Patrick Holden discusses how the centralisation of the food system has given rise to an atmosphere of paranoia about bacteria, which, in turn, is placing a disproportionate regulatory burden upon small producers and processors.

More and more of us are now recognising that the ultra-processed products of the industrialised food system, which most of us eat to some degree, are making people sick. There is also a growing conviction that we need to respond by moving towards diets which are more locally and sustainably sourced, less processed, more nutrient-rich and with a story that is known to us and that we can trust.

Yet there is a problem. Many of the smaller-scale, more local and artisan farming and food businesses, which need to find their place in the food systems of the future, are throwing in the towel. Often, this is due to the overwhelming cost of regulatory compliance, mainly in relation to environmental health, at the root of which is a connection to a societal fear of the bacterial contamination of our food.

There are, on the face of it, perfectly reasonable arguments in favour of governments and regulatory agencies clamping down on large food businesses to ensure that they maintain high hygiene standards. After all, if something went wrong, thousands or even millions of people could get sick. But what is not understood is that the burden and costs of this regulatory monitoring of big food businesses is not only unnecessary and inappropriate for their smaller counterparts, but is actually threatening to eliminate them altogether.

Ask anyone who is involved with a small-scale processing operation, especially meat processing or dairy, and they will tell you (if they dare to be honest) that they live in fear of the next inspection from the Environmental Health Officers (EHOs), whose job it is to protect the public against the risk of food contamination.

You can’t blame the inspectors and officials, they are merely acting for the Government, who themselves are paranoid about the possibility of a national food  scare and the headlines it will generate. As a result, we find ourselves in an atmosphere of societal paranoia about bacteria, the fear of which is playing out throughout the country, but the policing costs of which are most severely impacting the smaller producers and processors, in other words the very businesses we most need to rebuild our broken food system.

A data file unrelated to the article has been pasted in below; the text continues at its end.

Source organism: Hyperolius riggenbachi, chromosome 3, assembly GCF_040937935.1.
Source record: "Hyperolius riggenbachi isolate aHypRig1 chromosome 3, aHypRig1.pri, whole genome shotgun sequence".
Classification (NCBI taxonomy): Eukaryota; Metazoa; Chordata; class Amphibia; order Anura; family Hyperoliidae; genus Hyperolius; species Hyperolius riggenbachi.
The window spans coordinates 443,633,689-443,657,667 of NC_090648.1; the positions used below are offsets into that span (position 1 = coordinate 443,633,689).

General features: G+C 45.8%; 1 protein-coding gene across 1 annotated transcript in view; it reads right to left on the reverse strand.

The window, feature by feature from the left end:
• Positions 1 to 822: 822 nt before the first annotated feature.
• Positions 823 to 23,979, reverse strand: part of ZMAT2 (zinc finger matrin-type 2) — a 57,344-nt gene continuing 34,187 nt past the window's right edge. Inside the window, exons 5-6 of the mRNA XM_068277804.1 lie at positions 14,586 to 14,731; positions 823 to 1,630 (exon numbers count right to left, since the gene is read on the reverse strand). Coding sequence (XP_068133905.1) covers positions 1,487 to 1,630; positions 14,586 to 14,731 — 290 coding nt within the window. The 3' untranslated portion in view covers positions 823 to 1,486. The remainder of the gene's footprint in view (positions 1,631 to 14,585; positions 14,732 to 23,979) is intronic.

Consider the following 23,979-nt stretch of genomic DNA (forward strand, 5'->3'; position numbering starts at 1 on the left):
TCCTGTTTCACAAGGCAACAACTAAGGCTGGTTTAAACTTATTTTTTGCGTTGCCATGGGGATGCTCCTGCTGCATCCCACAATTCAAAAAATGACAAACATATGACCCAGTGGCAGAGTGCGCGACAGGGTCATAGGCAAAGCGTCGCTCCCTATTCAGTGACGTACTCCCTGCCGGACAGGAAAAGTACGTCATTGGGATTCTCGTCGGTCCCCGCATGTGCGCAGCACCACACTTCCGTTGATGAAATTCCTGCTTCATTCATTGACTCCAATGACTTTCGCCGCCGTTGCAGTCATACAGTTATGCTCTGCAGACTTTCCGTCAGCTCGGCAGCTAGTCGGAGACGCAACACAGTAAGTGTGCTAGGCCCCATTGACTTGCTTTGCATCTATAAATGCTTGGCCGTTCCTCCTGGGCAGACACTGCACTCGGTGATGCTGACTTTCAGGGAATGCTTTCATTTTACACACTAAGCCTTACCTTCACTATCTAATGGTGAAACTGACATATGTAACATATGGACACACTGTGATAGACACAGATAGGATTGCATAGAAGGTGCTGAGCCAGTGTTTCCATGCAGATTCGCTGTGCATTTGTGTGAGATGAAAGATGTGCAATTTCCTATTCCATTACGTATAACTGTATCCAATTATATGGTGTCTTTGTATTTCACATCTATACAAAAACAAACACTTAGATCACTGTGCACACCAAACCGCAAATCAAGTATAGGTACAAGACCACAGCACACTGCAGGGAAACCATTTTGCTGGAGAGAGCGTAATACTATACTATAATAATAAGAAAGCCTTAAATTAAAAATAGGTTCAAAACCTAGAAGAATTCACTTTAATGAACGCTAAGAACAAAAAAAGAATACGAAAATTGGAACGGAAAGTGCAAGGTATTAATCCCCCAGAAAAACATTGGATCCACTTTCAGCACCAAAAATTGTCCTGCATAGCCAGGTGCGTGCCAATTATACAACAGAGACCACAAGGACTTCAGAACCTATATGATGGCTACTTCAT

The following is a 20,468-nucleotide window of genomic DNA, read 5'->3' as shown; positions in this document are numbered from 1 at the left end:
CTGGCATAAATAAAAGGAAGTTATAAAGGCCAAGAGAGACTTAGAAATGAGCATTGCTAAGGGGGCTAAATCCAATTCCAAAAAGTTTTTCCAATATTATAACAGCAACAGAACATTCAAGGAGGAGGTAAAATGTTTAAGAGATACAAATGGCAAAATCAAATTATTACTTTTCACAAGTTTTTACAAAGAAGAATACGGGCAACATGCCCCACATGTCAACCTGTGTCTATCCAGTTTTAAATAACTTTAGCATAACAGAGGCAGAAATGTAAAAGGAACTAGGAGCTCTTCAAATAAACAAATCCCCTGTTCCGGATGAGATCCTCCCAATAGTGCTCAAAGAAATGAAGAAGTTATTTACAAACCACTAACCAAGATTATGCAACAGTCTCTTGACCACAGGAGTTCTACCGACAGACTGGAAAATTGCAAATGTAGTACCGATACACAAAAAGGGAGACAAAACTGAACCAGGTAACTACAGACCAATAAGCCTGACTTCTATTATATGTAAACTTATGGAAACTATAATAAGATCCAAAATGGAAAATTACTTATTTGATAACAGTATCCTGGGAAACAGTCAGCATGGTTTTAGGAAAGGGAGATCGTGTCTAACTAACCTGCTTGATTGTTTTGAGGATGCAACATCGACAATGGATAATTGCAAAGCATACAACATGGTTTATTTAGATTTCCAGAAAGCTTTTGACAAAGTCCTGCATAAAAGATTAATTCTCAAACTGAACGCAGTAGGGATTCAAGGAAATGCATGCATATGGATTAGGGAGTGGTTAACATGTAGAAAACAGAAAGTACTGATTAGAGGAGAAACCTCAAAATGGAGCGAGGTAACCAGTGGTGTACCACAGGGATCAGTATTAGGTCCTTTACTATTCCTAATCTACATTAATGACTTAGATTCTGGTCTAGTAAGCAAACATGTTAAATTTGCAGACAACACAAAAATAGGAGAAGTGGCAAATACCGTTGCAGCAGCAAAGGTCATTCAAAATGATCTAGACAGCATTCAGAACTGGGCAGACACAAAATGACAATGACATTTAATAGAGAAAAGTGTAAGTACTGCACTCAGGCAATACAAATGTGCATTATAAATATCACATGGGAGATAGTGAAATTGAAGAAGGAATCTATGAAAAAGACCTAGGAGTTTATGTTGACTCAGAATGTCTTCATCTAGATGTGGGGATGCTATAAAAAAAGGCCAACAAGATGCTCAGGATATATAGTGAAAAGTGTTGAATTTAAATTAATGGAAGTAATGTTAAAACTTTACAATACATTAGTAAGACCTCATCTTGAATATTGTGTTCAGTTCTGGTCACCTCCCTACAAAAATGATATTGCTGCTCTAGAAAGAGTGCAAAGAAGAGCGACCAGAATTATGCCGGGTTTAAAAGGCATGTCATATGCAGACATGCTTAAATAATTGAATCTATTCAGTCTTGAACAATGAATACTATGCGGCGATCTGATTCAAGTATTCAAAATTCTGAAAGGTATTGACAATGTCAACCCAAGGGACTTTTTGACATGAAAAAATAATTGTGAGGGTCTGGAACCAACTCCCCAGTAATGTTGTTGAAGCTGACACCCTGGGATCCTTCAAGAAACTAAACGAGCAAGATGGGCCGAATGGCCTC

I have just returned from an inspirational visit to Ballymaloe Cookery School in County Cork in Ireland. They organise 12-week cookery courses attracting around 60 participants from throughout the world. One of the many unique features of the cookery school is that nearly all the food, including what is eaten by the students, is sourced from the surrounding 100-acre farm and other local organic producers in the area, as a result of which the student body constitutes what one might see as a ‘feeding trial’.

Ballymaloe’s founder, Darina Allen, was telling us that at the beginning of the courses, perhaps up to a third of the 60 plus students have various dietary disorders, including a range of food intolerances, but nearly all disappear by the end of the course. She is convinced that the combination of organic production and the avoidance of all ultra-processed food, replaced in this case by the artistry of the chefs in preparing some of the best food I’ve ever tasted, is the principal reason for this transformation. By way of validation, working in conjunction with University College Cork, they have recently invited students to provide poo samples at the beginning and end of the course, which reveal a dramatic transformation of their microbiome during this period.